Loudoun County is one step closer to becoming a little bit greener.
The Board of Supervisors voted Tuesday, Dec. 12, to forward a materials recovery facility to its next business meeting.
Ken Mogul, the president of Ace Waste Recycling Facility, was pleased with the Board of Supervisors’ decision to support his plan despite the lack of support received from the Office of Solid Waste Management.
MONICA GORMAN is a compliance specialist with the Office of Solid Waste Management.
She has reviewed Mogul’s proposal for a construction and demolition materials recycling center located off of Route 606 in Dulles.
The county already has three private centers, including Old Dominion, Sterling and Conserve Industries materials recovery facilities and transfer stations, in the eastern part of the county. The three facilities operate at an average of 40 percent.
"There is no need for another facility in Loudoun County," Gorman said.
Another waste facility means a few things, including an increased amount of truck traffic on local roads.
The facility would be located off of Route 606 in Dulles. The nearest residential neighborhood is Loudoun Valley II Estates located about a mile away.
"The neighbors don’t want the trucks going in front of their houses," Mogul said.
Mogul said he is aware of the neighbor’s concerns and has implemented a traffic project in his proposal, approved by the Planning Commission, Sept. 1.
Trucks will only travel on Route 606 and will not pass in front of any residential homes.
Tim Williams is a homeowner in Loudoun Valley II Estates. He said he does not want the waste management facility in his neighborhood because of the negative effects on his property value. The Dulles resident said he does not want to have to face truck traffic everyday and worries about the potential effects on the environment, such as water pollution.
"I believe these types of facilities should be kept away from residential areas," he said.
Williams said he does not want to live in the truck traffic every day.
Mogul also set up a citizen’s advisory committee that would help set up the recycling center.
"We’re a recycling company, so we’re a bit more aware of the environment that your run-of-the-mill company," Mogul said.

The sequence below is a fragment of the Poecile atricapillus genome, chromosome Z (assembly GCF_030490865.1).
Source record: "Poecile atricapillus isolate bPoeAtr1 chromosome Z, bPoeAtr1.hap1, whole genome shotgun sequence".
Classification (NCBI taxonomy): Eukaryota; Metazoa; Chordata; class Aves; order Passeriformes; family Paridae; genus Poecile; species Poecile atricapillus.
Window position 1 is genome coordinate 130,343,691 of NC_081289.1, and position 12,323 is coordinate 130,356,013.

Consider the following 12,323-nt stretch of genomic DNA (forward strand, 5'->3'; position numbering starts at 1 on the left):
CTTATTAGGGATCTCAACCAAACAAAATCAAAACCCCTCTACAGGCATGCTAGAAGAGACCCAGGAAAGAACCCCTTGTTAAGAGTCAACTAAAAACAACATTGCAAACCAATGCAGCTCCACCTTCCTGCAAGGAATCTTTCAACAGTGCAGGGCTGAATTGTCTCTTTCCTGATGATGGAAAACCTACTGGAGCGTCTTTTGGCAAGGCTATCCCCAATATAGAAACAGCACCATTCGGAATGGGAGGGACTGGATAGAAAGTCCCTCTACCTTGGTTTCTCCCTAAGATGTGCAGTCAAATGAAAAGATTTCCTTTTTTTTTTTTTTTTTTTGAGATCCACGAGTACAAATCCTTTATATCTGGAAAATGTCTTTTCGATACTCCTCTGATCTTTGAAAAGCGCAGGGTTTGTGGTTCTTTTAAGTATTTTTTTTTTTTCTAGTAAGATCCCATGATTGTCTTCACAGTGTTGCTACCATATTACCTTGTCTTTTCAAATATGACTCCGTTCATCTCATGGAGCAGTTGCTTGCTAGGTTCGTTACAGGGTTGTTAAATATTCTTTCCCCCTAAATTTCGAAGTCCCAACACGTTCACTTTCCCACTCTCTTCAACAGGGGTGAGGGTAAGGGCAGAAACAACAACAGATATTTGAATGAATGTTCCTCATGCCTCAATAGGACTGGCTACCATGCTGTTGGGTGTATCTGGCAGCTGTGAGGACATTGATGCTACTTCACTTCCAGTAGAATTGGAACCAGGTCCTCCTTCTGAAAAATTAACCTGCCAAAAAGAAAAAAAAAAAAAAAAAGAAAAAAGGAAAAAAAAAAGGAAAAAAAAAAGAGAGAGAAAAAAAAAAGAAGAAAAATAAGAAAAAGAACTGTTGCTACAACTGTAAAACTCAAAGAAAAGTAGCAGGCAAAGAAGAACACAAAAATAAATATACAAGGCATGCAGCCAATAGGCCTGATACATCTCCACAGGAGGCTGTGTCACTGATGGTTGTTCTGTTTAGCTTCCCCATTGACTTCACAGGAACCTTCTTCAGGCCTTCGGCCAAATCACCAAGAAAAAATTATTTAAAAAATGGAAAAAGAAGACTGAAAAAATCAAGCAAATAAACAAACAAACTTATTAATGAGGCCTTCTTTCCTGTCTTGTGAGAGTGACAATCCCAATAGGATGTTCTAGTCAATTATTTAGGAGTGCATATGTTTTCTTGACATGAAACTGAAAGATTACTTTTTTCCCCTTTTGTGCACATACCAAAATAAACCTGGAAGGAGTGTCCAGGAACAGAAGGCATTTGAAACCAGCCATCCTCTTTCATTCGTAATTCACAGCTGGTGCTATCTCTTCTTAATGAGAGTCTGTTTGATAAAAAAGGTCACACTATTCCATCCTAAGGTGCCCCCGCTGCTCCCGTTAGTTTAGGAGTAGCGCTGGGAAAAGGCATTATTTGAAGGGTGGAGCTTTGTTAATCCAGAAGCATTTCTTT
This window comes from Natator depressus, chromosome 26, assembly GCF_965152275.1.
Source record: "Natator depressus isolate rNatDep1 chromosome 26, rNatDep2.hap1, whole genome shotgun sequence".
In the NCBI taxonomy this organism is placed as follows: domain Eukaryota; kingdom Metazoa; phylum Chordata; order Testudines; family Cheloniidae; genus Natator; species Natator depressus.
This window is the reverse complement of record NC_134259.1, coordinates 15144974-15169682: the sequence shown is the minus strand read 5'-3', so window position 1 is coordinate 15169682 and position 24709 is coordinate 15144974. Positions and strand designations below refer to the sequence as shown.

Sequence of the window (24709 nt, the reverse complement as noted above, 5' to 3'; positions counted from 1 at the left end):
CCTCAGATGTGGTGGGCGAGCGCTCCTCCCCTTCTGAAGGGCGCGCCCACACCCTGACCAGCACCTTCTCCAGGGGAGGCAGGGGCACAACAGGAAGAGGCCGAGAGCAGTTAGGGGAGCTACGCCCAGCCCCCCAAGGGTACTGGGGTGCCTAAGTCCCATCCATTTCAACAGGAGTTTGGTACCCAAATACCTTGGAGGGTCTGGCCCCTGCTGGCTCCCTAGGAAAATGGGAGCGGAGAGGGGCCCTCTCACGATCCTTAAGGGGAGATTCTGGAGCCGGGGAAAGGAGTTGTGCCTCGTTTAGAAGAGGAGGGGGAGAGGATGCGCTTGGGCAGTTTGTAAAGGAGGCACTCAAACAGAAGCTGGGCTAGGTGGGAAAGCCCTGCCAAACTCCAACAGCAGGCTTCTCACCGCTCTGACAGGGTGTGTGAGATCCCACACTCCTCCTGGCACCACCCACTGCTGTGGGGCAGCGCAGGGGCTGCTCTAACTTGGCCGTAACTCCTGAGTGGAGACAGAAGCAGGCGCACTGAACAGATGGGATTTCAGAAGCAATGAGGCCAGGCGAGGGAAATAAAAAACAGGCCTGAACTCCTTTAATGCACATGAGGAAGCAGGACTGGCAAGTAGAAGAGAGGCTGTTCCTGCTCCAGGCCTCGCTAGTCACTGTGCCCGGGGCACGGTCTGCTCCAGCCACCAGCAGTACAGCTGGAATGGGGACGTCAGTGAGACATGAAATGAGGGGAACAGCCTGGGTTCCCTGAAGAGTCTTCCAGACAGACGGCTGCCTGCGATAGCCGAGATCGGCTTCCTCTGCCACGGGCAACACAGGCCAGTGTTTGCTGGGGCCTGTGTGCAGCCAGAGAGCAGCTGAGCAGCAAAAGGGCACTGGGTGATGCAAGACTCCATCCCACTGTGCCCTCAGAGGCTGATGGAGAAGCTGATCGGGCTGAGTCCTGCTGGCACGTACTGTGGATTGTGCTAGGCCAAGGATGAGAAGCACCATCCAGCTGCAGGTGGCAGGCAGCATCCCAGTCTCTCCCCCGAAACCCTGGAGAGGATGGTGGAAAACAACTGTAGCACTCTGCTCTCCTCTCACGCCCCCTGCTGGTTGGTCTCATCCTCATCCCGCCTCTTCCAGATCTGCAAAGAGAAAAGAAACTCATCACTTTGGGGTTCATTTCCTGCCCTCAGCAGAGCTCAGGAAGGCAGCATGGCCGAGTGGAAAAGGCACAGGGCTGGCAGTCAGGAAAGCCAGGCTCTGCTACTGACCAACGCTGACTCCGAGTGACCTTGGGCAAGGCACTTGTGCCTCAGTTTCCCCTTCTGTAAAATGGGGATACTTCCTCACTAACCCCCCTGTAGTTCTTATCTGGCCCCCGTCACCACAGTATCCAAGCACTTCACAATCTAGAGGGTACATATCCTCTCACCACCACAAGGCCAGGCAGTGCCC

GORMAN HAS OTHER concerns for the county.
"New facilities may cause economic destabilization of existing private sector facilities," she said.
Mogul said the three existing facilities are not recycling centers, but waste transfer stations. They collect debris and ship them to other parts of the state.
"A real recycling facility is not a waste transfer station," Mogul said. "We recycle 95 percent of the materials that we handle."
Mogul also said the numbers the Office of Solid Waste Management are inaccurate. There is actually more waste generated in the area.
"There’s a lot more waste generated in this county than what is accounted for," he said.
He said his facility would generate new competition and would lower prices of construction waste removal, "in addition to the positive benefits to recycling," he said.
THE BOARD of Supervisors voted Dec. 12 to forward the proposal to its next business meeting.
The Planning Commission saw benefits to the recycling facility last month and advised the board to "expressly support recycling in the county," said chairman Scott York (I-At Large).
Mogul will need to obtain two permits, one from the county and one from the state, required after construction is complete, Gorman said.
"A facility cannot be permitted unless it is incorporated into the solid waste management plan," Gorman said. "The facility is not in the solid waste management plan currently."
Gorman said recycling other counties’ waste is not viable to the county.